Forcing a party to accept women easier said than done
The Dutch fundamentalist Calvinist SGP party may no longer ban women from seeking political office. The question now is whether the SGP can be forced to put women on the ballot, and whether any even want to run.
Ridderkerk is one of those Dutch towns where the fundamentalist Christian party SGP is omnipresent. In the March local elections, the party garnered 18 percent of the votes in this municipality of 45,000 near Rotterdam. Mrs. K. Leenheer is one of the firm supporters of the Calvinist party here, but she can never represent it. The party is firmly rooted in the Bible and believes a woman's duties are in the home, rather than in leadership positions outside the house. Only men appear on its ballots. Not that the 53-year-old would ever want to run for political office. "The Lord gave us women our place in the family," she explained.
Last week, the Dutch high court confirmed earlier rulings that the SGP's policy regarding women is unconstitutional and at odds with international civil rights treaties. The case dates back to 2003, when a number of advocacy organisations challenged the party's all-male ballots. In a final verdict, the high court ruled that the Dutch government has to abide by the UN convention on discrimination against women and therefore can't condone the discriminatory practice by the SGP. The court stated that citizens who want to exercise their religion or beliefs in a democratic state should always do so within the limitations of the law. Everyone's right to vote or run for office "without discrimination because of their sex" is "essential to democracy", the court stated.
The question is what the courts and the government can do to make sure the SGP abides by this ruling. It seems unlikely that the party will soon start opening up its ballots to women. If only because few women will want to run for the party. The party has only allowed women as full members since 2006.
Who is being discriminated?
Although the Netherlands is known as a secular country, it has long given (orthodox) religious groups the freedom to maintain their own public schools and political parties based on a very strict reading of their scriptures. The SGP was founded in 1918 as the political body of the strict Reformist Protestants who mostly live in the so-called Bible belt, a string of villages that stretches from the tip of Zeeland in the southwest to northern parts of the province Overijssel. Its small but reliable electoral base is only sufficient to earn it two of parliament's 150 seats, but it is a force to be reckoned with in several municipalities.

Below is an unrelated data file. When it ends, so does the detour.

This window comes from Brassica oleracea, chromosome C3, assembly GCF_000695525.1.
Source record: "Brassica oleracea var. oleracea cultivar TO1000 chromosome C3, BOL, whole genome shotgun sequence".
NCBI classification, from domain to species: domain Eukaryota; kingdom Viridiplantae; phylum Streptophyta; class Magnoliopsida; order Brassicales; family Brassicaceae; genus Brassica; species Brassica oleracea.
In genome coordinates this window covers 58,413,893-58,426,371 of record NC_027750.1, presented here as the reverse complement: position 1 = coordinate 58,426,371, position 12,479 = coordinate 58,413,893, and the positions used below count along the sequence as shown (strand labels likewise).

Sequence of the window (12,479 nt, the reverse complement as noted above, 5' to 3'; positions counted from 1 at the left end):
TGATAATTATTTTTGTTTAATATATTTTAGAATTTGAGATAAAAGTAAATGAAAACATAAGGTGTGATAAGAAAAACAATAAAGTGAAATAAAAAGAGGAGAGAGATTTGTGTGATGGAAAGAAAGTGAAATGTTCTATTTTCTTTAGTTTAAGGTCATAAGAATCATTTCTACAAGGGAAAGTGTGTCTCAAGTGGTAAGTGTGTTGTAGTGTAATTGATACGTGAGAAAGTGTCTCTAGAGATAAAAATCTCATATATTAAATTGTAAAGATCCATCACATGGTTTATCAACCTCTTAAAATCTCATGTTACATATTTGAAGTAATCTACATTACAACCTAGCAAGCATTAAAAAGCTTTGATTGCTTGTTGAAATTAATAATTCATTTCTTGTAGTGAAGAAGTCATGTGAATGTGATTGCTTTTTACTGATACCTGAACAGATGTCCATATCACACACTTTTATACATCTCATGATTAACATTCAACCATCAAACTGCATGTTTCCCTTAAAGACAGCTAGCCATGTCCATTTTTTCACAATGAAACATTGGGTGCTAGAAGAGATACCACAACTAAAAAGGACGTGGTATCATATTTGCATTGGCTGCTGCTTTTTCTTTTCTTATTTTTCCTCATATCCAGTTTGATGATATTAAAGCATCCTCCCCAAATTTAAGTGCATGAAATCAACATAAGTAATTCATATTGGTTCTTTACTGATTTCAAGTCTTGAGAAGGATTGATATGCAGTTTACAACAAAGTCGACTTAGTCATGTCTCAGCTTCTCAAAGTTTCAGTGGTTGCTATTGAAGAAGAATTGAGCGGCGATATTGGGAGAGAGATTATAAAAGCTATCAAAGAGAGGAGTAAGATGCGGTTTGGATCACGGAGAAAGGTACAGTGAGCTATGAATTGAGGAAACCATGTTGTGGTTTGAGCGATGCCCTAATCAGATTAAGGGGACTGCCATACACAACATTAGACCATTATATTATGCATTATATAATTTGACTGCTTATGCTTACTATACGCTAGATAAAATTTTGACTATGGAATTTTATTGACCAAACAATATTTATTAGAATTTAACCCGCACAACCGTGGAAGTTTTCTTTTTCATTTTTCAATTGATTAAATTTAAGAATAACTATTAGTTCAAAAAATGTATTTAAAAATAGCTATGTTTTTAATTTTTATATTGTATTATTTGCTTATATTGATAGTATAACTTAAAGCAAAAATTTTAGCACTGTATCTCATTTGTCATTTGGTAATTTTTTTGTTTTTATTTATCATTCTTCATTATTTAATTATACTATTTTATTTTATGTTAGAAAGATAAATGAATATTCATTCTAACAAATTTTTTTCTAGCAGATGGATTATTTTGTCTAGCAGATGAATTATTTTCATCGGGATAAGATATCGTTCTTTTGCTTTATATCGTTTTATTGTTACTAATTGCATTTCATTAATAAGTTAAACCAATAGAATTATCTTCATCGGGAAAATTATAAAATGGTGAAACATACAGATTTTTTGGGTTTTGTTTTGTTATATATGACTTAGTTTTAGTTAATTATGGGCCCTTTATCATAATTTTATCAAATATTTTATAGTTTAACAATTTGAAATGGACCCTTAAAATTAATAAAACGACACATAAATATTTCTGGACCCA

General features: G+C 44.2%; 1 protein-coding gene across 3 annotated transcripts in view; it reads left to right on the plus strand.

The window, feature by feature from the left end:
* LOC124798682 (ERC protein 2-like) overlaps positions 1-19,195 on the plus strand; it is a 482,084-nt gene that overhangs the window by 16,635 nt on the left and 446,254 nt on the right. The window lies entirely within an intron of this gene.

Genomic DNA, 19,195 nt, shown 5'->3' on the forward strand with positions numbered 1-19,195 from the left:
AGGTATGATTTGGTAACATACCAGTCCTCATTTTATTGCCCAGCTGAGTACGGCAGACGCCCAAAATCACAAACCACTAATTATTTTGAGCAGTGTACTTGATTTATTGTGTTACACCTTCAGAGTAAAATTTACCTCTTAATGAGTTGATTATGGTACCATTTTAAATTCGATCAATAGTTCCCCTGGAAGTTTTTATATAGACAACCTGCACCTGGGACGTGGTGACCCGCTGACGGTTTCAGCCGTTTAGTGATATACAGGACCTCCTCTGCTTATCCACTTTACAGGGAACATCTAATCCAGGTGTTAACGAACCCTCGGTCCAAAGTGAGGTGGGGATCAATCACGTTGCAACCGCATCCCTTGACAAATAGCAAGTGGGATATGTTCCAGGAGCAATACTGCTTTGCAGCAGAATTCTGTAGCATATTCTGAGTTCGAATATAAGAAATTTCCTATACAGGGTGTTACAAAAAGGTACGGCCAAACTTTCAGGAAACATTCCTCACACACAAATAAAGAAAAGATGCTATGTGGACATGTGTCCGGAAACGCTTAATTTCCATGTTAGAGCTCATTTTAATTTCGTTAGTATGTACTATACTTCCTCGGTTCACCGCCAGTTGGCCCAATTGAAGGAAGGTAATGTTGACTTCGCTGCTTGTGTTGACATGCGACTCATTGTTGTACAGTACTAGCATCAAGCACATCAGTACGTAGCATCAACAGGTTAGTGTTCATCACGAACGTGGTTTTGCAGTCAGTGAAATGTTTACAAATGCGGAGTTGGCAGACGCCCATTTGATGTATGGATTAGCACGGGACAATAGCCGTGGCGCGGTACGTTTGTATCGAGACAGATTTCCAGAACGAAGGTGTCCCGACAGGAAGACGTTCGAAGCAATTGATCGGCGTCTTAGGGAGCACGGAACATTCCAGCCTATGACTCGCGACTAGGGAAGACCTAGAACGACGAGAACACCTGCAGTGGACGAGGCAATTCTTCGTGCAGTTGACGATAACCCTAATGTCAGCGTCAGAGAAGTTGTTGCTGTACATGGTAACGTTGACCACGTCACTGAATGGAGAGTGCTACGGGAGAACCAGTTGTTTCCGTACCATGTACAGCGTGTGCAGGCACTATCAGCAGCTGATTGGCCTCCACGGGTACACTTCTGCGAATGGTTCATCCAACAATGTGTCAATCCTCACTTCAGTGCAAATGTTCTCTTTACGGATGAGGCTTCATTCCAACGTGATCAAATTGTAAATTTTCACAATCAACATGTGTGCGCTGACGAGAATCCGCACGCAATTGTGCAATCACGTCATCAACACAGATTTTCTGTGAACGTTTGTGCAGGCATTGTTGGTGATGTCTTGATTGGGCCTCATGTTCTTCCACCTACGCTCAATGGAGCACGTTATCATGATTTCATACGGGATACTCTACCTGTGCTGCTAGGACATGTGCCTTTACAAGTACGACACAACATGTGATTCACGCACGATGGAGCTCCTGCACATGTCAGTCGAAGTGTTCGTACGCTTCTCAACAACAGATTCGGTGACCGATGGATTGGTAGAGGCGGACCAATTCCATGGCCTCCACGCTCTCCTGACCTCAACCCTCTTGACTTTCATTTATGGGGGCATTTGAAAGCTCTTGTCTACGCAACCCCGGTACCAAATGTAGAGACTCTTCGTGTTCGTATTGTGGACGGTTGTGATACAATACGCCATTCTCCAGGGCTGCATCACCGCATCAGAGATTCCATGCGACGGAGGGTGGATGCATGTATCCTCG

Women such as Mrs. Leenheer feel anything but subordinated. "Women all want an equal place, but from a biblical perspective, the man has been put above us. I don't feel discriminated against at all. I feel privileged the Lord gave me this place in the family."
The mother of six called her husband over to stress her point. Mr. T. Leenheer (55) doesn't reckon the high court ruling will change the party. "I think this will remain a matter of principle. We should not let the government or a judge make us disregard heavenly justice," he said. "We have to try to explain the way we see this, in light of the Bible. If that isn't respected, we are the ones being discriminated against."
The party has said it may take its case to the European Court of Human Rights, but Tom Barkhuysen, the lawyer for one of the organisations that challenged the SGP, believes its chances there are slim. "The high court ruling is based on the UN women's rights treaty. The court in Strasbourg is unlikely to distance itself from that," he said. "The Netherlands is behind in Europe when it comes to women's emancipation in politics. In Belgium and France, parties are only allowed to participate in elections if they have an equal number of men and women on the ballot. In France, they even have to alternate."
Changing electoral law
In order to really force the SGP to put women on their ballot, the Dutch government will have to change the electoral law, said constitutional rights specialist Alex Geert Castermans. "The ruling says the state has the obligation to make sure women can exercise their right," he said. The government has three options to ensure that. It can either change the law to correspond with those of its southern neighbours. An alternative could be to end subsidies for parties that discriminate against women. The most radical option would be to ban these parties from participating in elections at all.
The issue has been a hot topic within the party’s rank and file for some time now. A 2003 survey showed only 28 percent of the older members want women to become elected representatives, but 60 percent of the younger members are in favour.
Cornelis van Pelt, another Ridderkerk resident who votes for SGP, applauds the high court ruling. "Great. I think women should be allowed in parliament," the 74-year-old said. "The older members are against this, but anyone born after the [Second World] War feels differently. The party has to be pragmatic, or it may disappear completely."